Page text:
Gabe Killian on MMA Wagering: Know When to Hold ’em and When to Fold ’em

Gunnar Nelson 2As Kenny Rogers famously sang: “You gotta know when to hold ‘em, know when to fold ‘em.” While the original quote was in relation to poker, it applies to mixed martial arts wagering as well. For example, Donald Cerrone was a good fighter to back when he first entered the UFC, going on a 5-0 run. Some knew when the right time to get off the “Cowboy” money train would be, but I was not one of them. I backed Cerrone with my wallet when he attempted to go 6-0 against Nate Diaz in the co-main event of UFC 141, losing the bout via unanimous decision on the judges’ scorecards. I felt confident Cerrone would defeat Diaz, and the betting line reflected my gut, as he was a 3-to-1 favorite over the Stockton, CA native. It was one of my many lessons learned in the world of mixed martial arts wagering, and I have gone on to avoid similar mistakes as much as possible. One good example would be Gunnar Nelson, who is one of my favorite fighters in all of mixed martial arts. I was big on him at the sportsbooks when he made his UFC debut against DaMarques Johnson, defeating him via first round rear naked choke submission, which was the precise outcome to the match-up I expected. My support for “Gunny” continued through his next two bouts, where he defeated veteran Jorge Santiago via unanimous decision and Dagestani fighter Omari Akhmedov via first round guillotine choke submission. Those two contests also went exactly as expected. When Nelson was to take on Zak Cummings in his next outing, I thought it may be time to jump off the “Gunny” money-train. I made a play on Cummings at +460 for 1.5u to win 6.9. My reasoning was that I felt Nelson was undersized for the welterweight division and could taste defeat when paired up against a larger welterweight who is well-versed both on the mat and on the feet. With his upset win over Yan Cabral in his previous bout, Cummings showed potential of being the man to finally defeat Nelson. The native of Iceland went on to win the bout via rear naked choke submission in the second round, but my instincts were right and to this day I believe Cummings at +460 was the right play for that match-up. I believe Cummings won the first round and was getting the better of Nelson in the second until the fight hit the mat and Nelson managed to sneak in a rear naked choke and get the tap with only 12-seconds remaining in the frame. Despite the fact that I lost the +460 value play on Cummings, I knew I was right to get off the “Gunny” money-train. A few months later at UFC Fight Night 53 in Sweden, I was proven to be right. Nelson took on Rick Story in the main event of the evening and again found himself playing the role of big favorite at the sportsbooks. Story, in return, was a big +260 underdog. Believing Story should be the favorite, I saw a world of value at the price of +260, so I made a play on him for 4.5u to win 11.7u, as well as a play on Story by Decision at +525 for 1u to win 5.25u. The result of the bout was as I expected, with Story winning by way of decision. So even though I was and still remain a very big Gunnar Nelson fan, I thankfully knew when to fold ‘em. Folding on Nelson certainly paid off, with a profit of +16.95, which would be big for a month’s profits, much less profits from a single contest. There are many examples of this and the most recent is UFC 183’s Kelvin Gastelum. Gastelum had my support going into his bout against Urijah Hall for The Ultimate Fighter Season 18 middleweight tournament final. Believing he would win, I wagered on him to win at near 4-to-1 underdog odds and at even greater odds for him to win via decision. (Note: I was not writing for MMAOddsbreaker at the time, so I cannot provide links for the plays.) The TUF 18 winner went on to defeat Brian Melancon via first round rear naked choke submission in his next outing, and followed that up with a split decision victory over the aforementioned Rick Story. Against Melancon, I made a bet on him to win by decision at 3-1 underdog odds and even though he won, I lost. Against Story, I admittedly did not see value in him at his betting odds, but I followed my gut and made plays on him to win on the moneyline and also by decision, and luckily I cashed both tickets. (Note: I was not writing for MMAOddsbreaker at the time of the Melancon fight, however I was at the time of the Story fight, but did not see enough value to recommend him as a wager to my readers on the site.) In his next bout at UFC Fight Night 44, Gastelum took on Nico Musoke and I felt very confident he would get his hand raised at the end of that match-up. Even at the juicy price of -380, I saw enough value in him to include him in a three-way parlay at +119 for 5.05u to win 6.05u that ended up cashing. Gastelum faced the biggest challenge of his professional mixed martial arts career in his next match-up when he took on the veteran Jake Ellenberger, but again, I felt confident this was a fight he would win. A 2-to-1 favorite at the time, I made a play on him for 3u to win 1.5u and won when he submitted Ellenberger with a rear naked choke in the first round. In a quick turnaround, the 23-year old was scheduled to take on Tyron Woodley, with UFC President Dana White saying he could earn a title shot with a victory over the Strikeforce veteran. Again, he was set to take on the biggest test of his career, only this time I did not feel so confident he would get his hand raised. Being a Gastelum fan and a passenger on the Gastelum money-train, I was sensing it may be time to fold on him. It would all come down to how he looked at the weigh-ins, and when I saw him initially step foot on the scale, I already knew I would not be confident having my money behind him, especially considering he was a slight betting favorite at the time. The then-undefeated fighter looked not at all in good shape. I did not know he was going to be overweight yet and I had already decided to pull out. Seconds later when it was announced that he is nine pounds overweight, I felt certain that the ride on the Gastelum money-train had come to an end. The 23-year old went on to lose the co-main event bout against Woodley via split decision on the judges’ scorecards following three rounds of closely contested action. Gastelum has had many backers at the sportsbooks throughout his Octagon career. At UFC 183, many, including myself, knew the time had come to fold. Following the first loss of his professional mixed martial arts career, Gastelum will almost surely be making a return to the middleweight division. It is likely he could go on another hot run, but he has lost the spark that once filled my gut with confidence. For those of us who share the passion of MMA wagering and the fortune of profiting off it, we occasionally come across fighters who not only make fans out of us, but also continually allow us to believe they will be victorious in the match-ups they are paired up in. We see that they are on a hot run and we want them to stay hot, not only for them but also for our wallets. When it comes to fighters like these which we back, many of us often wager on them because they have been consistently making money for us, ultimately putting less than half the homework into their fights than we normally would. Ultimately, that is one of the biggest mistakes to make in MMA wagering, and for some, it may take countless losses before catching on to what they’re doing wrong. When it comes to these certain fighters, we have to spend as much time as possible picking them apart, as well as their opponents, every time around. There will surely come another fight that fuels us with false confidence, and we must be cautious, aware and ready for when those times arrive, so instead of falling into a deep hole, we can walk on clouds with pockets filled with cash.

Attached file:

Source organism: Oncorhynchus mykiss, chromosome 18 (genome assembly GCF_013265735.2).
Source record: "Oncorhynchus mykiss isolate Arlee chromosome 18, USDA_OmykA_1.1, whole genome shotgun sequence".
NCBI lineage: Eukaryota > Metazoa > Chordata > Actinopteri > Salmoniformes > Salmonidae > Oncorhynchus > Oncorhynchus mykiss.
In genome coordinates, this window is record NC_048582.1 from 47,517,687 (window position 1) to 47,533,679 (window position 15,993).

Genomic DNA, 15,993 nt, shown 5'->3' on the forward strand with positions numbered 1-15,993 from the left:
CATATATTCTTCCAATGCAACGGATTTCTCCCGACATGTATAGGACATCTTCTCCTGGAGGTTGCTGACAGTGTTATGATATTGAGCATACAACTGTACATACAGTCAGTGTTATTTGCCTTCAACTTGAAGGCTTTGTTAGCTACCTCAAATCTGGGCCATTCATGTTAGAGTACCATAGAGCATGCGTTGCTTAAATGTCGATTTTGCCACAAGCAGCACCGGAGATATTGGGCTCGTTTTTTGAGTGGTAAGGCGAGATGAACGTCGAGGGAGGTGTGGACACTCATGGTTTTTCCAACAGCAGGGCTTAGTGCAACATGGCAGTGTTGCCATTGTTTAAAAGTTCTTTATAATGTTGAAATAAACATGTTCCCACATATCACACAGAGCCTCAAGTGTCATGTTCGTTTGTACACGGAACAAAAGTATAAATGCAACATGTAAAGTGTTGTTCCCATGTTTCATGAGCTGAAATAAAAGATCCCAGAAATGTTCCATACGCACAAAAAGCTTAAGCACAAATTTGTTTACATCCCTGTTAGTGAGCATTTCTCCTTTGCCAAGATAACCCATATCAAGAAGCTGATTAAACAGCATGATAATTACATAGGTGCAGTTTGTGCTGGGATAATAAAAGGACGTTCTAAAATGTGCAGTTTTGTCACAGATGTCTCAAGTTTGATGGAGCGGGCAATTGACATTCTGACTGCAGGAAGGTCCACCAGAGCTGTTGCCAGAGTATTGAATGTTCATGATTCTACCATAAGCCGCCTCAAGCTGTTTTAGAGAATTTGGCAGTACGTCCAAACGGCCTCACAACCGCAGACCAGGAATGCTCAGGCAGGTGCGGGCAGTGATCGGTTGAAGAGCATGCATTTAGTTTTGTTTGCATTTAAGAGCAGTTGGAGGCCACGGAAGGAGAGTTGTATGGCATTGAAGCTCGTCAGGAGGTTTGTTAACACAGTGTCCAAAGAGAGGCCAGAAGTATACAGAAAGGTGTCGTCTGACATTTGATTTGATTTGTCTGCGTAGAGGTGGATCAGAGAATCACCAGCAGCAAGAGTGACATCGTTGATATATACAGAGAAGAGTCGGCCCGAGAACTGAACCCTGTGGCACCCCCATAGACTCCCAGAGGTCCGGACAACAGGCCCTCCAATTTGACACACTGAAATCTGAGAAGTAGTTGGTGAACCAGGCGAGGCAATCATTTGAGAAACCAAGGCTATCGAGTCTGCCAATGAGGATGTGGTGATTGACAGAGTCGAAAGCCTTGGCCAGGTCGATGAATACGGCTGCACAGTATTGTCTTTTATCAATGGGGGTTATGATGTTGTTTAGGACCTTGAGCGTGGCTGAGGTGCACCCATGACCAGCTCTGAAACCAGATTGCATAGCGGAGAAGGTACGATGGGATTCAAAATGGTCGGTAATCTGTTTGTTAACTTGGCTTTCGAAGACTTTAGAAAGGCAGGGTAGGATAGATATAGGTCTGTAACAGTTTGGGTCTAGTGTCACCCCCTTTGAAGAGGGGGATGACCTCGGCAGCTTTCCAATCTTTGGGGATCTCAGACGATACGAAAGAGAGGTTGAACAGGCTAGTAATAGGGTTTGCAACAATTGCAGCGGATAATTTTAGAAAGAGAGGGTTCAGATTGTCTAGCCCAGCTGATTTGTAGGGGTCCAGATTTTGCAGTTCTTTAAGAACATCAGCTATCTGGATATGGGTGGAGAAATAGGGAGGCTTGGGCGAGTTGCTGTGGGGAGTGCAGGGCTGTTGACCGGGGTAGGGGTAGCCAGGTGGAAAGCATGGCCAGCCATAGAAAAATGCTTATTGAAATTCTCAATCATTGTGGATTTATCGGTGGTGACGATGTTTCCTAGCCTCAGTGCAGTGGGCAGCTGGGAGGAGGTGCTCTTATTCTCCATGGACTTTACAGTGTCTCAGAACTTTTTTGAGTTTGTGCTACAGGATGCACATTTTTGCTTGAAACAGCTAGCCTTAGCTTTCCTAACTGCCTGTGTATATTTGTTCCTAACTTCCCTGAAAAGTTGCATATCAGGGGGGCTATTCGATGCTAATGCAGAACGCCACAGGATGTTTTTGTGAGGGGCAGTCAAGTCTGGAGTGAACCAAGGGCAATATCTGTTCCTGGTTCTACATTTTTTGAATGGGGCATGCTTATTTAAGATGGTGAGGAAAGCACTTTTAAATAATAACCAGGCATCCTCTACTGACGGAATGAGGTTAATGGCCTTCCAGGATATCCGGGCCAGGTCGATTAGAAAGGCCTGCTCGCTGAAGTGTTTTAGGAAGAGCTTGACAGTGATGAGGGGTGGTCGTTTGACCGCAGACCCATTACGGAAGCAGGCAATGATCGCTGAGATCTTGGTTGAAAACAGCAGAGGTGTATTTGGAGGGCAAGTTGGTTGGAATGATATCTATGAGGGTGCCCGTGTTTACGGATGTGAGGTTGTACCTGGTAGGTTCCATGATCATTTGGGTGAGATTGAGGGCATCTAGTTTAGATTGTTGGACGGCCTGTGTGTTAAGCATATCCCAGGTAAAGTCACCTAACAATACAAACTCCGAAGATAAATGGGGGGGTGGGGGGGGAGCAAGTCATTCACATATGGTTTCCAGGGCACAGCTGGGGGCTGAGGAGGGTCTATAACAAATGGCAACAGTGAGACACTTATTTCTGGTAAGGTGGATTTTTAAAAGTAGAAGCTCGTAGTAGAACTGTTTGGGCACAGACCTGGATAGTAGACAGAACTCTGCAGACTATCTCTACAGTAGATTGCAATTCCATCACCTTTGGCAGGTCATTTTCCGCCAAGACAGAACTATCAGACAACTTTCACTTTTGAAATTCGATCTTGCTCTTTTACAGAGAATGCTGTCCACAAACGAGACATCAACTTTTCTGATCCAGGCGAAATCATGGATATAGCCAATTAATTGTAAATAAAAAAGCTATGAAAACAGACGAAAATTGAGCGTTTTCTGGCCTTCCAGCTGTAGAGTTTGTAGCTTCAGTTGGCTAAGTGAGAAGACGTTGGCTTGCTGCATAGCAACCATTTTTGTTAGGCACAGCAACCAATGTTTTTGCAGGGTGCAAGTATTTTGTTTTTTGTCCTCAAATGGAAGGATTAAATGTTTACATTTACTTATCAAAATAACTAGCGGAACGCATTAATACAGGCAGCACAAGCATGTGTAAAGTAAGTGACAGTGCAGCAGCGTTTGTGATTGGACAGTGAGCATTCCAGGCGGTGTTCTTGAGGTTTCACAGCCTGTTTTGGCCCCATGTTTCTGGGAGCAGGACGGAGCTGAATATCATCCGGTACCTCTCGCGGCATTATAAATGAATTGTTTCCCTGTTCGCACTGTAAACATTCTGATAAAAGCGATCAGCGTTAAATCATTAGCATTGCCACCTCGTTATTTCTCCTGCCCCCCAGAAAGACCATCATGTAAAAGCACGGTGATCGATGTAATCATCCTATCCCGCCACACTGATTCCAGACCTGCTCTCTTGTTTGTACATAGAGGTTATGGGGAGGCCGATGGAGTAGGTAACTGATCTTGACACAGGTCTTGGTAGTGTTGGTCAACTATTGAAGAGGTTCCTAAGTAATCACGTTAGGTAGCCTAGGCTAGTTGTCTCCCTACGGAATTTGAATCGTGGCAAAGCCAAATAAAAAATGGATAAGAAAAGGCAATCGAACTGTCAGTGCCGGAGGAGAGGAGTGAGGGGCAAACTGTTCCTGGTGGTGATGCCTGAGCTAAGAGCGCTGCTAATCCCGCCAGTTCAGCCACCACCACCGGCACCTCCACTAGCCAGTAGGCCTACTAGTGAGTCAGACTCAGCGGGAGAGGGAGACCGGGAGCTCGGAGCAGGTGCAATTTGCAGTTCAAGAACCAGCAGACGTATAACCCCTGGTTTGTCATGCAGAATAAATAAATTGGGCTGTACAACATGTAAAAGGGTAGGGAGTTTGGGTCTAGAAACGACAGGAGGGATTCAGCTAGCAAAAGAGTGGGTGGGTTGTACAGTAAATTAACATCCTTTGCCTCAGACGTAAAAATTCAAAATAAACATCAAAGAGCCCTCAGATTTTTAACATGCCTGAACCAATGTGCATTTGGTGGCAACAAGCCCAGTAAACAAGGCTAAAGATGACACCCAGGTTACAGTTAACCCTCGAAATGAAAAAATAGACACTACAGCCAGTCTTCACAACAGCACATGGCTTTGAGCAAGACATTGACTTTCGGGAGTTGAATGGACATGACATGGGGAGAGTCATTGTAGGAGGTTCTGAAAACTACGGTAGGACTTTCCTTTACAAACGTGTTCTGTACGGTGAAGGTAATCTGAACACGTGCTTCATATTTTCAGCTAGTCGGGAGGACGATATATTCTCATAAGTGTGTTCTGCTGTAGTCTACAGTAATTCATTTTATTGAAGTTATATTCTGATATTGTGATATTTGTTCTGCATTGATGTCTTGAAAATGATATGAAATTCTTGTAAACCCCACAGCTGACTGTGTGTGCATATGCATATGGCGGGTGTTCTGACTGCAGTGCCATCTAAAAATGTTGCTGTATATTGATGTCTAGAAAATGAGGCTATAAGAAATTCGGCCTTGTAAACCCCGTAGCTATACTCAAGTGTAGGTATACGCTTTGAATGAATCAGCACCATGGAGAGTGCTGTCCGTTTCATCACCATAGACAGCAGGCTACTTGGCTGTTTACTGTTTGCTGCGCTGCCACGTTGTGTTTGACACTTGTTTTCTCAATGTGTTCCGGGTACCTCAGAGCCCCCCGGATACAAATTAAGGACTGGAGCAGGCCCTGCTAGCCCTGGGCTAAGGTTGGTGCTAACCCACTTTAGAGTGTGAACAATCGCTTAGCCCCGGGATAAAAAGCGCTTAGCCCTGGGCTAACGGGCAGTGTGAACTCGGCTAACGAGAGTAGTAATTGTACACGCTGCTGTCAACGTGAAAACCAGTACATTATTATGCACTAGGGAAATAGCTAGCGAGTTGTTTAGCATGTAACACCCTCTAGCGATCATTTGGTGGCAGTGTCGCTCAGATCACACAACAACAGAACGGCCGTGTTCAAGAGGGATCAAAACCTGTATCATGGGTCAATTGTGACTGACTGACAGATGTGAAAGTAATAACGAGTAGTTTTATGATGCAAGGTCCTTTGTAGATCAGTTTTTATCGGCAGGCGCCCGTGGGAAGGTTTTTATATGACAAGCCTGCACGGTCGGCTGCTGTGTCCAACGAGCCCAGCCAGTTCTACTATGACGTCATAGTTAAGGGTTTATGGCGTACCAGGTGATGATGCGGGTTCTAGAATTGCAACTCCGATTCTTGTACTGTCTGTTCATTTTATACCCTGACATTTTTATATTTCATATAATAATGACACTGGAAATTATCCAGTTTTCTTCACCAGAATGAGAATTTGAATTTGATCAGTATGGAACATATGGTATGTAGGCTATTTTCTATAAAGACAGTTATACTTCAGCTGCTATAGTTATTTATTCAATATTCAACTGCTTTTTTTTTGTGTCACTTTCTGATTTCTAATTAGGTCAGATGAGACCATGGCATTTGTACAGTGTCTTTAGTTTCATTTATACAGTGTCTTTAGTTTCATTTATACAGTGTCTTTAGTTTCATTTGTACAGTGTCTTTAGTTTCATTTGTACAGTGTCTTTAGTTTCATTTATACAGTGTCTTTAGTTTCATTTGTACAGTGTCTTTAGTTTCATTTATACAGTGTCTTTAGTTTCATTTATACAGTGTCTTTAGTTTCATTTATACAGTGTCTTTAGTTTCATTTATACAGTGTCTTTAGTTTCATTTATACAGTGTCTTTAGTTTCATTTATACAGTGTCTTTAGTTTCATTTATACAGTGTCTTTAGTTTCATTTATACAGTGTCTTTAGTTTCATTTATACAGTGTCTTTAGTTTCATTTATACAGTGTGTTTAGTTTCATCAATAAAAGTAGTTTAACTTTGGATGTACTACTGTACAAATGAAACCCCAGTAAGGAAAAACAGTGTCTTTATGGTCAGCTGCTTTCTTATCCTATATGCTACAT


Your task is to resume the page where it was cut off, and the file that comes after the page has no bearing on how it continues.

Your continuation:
Written by Gabe Killian